Column

There's no place in golf like home of the Masters, but it isn't always good

Augusta National is long on golf history and beauty, but short on perspective

It is golf's church, a place where azaleas and pines form the stained glass that towers over hushed congregants as they pay homage to golfing gods pursuing a brightly colored robe.

It is also golf's cult, a place were the only thing in shorter supply than cell phones, which are banned, is perspective.

On Wednesday, the eve of the 79th Masters, the crisply starched jackets of Augusta National again revealed the paradox of their pursuit, this being a wonderful event run by dudes rooted in weirdness.

Billy Payne, the club chairman whom many people around here call "Mr. Chairman" — like he's a member of Congress or a dictator instead of a guy who runs a golf club — talked about two anniversaries in two very different manners.

In honor of the first anniversary of the loss of the Eisenhower Tree, a famed 17th-hole landmark that was felled by an ice storm, the club unveiled a richly appointed memorial featuring a glass-encased slice of the actual tree trunk.

"Many months in the making to mitigate against normal shrinking, cracking and twisting," he said proudly.

However, in honor of the 40th anniversary of Lee Elder becoming the first African American to play at the Masters, they did not unveil a memorial or throw a party or even invite Elder to play in Wednesday's par-three contest, much to his dismay

Instead, they threw him a few tickets.

"We only honor anniversaries as they relate to the winners of the tournament," Payne said, adding, "We were delighted, delighted to make significant credentials available to he and his family."

That's the Masters in a boiled and salted nutshell: a loblolly pine receives more enduring recognition than a cultural pioneer.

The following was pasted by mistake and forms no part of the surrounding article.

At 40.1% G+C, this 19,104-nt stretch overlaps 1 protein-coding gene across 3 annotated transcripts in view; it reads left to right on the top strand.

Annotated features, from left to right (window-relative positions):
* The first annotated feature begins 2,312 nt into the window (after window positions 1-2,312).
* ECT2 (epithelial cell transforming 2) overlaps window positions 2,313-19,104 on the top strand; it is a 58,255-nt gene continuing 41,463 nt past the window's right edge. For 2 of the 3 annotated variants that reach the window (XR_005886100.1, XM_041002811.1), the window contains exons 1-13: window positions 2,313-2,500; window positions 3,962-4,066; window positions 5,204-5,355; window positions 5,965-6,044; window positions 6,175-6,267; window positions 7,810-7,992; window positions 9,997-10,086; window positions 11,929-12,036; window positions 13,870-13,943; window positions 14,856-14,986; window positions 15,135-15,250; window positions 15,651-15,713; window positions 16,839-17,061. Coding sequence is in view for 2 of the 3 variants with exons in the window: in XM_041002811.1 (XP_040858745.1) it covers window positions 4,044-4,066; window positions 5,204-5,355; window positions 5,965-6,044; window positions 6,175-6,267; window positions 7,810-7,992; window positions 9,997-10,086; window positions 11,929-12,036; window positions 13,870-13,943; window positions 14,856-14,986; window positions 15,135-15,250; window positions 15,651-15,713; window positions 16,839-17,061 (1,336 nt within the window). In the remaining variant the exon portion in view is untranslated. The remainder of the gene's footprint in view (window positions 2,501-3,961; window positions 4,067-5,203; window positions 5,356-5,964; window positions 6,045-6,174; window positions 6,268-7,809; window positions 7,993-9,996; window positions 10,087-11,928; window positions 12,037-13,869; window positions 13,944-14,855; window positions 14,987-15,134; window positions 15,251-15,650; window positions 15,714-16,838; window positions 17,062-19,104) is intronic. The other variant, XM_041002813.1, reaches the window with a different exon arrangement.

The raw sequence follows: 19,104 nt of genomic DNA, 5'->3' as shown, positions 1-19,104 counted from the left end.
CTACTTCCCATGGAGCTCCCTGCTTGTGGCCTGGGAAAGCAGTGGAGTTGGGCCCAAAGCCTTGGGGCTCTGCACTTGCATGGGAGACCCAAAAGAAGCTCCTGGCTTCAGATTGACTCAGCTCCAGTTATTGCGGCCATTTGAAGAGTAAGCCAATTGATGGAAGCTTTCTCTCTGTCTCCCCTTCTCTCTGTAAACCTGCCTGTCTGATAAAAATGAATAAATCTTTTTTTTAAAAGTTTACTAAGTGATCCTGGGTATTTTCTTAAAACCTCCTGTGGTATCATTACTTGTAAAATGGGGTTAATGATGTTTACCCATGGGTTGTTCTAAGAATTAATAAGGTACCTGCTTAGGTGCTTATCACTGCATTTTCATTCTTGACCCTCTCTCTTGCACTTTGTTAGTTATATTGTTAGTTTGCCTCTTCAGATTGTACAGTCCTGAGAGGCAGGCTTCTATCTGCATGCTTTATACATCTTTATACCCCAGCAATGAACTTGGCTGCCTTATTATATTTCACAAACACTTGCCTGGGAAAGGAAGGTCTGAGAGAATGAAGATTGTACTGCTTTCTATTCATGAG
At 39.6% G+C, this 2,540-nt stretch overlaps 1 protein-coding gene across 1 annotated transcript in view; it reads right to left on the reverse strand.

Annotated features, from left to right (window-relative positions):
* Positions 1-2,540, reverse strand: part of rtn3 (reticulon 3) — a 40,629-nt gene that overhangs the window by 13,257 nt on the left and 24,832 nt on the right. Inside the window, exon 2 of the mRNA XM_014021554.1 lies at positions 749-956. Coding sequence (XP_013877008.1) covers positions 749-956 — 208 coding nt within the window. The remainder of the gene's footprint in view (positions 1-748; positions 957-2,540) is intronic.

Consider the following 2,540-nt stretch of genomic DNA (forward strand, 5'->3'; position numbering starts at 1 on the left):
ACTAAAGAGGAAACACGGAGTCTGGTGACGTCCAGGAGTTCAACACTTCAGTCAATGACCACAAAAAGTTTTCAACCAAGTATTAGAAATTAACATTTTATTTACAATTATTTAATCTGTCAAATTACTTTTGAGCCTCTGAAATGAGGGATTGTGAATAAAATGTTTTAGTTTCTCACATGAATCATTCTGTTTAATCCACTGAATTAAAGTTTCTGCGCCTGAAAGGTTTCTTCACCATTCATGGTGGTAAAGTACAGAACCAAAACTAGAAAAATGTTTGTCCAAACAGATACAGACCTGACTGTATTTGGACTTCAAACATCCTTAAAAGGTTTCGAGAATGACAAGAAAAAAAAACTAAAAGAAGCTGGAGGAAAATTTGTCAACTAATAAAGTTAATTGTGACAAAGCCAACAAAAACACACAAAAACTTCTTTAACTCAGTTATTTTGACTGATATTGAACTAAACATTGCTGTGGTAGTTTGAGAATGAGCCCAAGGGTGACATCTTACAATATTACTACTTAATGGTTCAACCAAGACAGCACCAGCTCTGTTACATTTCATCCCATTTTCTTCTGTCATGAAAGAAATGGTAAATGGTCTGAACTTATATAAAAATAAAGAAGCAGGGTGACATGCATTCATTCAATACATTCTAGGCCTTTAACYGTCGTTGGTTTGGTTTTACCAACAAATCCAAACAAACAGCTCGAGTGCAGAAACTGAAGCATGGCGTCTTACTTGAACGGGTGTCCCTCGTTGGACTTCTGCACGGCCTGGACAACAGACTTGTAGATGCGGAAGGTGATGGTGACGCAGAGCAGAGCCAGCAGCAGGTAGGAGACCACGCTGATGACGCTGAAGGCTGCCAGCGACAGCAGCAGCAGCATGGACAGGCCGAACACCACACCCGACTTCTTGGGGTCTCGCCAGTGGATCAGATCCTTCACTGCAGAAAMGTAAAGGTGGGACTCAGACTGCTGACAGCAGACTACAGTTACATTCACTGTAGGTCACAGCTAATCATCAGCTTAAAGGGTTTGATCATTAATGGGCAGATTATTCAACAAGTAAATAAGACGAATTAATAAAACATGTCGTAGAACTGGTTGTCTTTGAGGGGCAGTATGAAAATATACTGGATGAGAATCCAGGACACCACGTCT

Yet, millions will watch it, and reams will be written about it, and there's no apologies necessary because, after former champions Arnold Palmer, Jack Nicklaus and Gary Player hit honorary first-tee shots at 7:40 a.m. Thursday, it will be all about the golf.

For all its controversies, the Masters typically ends up being about the golf. For all the deserved shots it absorbs from the enlightened world outside its gates, the Masters is still remembered for the shots that occur on its national monument of a golf course.

Remember Tiger Woods' hanging Nike-imprinted birdie chip on the 16th in 2005? Phil Mickelson knocking it off the pine straw and between two trees on the 13th in 2010? Bubba Watson wrapping it around the trees on the 10th to win a playoff in 2012? And that's only in the last 10 years.

"The golf course, it gives me goose bumps every time you come down Magnolia Lane," Watson said.

How much does this place humble golfers? Watson is the defending champion and a two-time winner, yet when asked this week about a recent poll in which he was essentially anointed the most disliked golfer by his fellow pros, he acted like a chastened school kid.

"I take it as, I need to improve as a man," Watson said.

Watson is just one of the story lines in a tournament that, initially anyway, will be decorated in perhaps the most enduring story line in sports in the last 20 years.

Woods is back, and it's all going to be about him, at least for the first two rounds. Because of nagging injuries throughout his breaking-down body, Woods hasn't played competitively since Feb. 5, and played only 47 holes the entire season. There is some thought that he has rushed his rehabilitation just to show up at his favorite tournament, and that he doesn't have a chance. Woods claims he wouldn't be here if he didn't think he could win it for the fifth time, and first time in 10 years.

You're tired of his act and you don't want him here? Fine. How exciting was it last year when he didn't show up? Do you even remember last year?

Woods will initially overshadow Rory McIlroy's attempt to become only the sixth player to win a career Grand Slam, and the possible debutante ball for streaking 21-year-old Jordan Spieth — "I won the Masters when Jordan was still in diapers," Woods said — and the Masters return of Dustin Johnson, who recently was away for sixth months because of personal problems he says were related to alcohol.

Then there is the nice yet curious story of two-time winner Ben Crenshaw, 63, who has announced that his 44th Masters will be his final one. It's nice because Crenshaw will be honored after playing his final hole. It's curious because his longtime Augusta caddie, Carl Jackson, won't have it so easy. Jackson, who has been looping for Masters golfers for 53 years, including 39 years with Crenshaw, will be forced into a retirement he doesn't want.

Jackson has said he would like to remain involved in the tournament once Crenshaw leaves, but the green coats have made it clear there is no place for him here.

"We don't have lifetime memberships," Payne said, adding, "We don't have lifetime admission for employees after they leave the employ of the club."

If only he were a tree.

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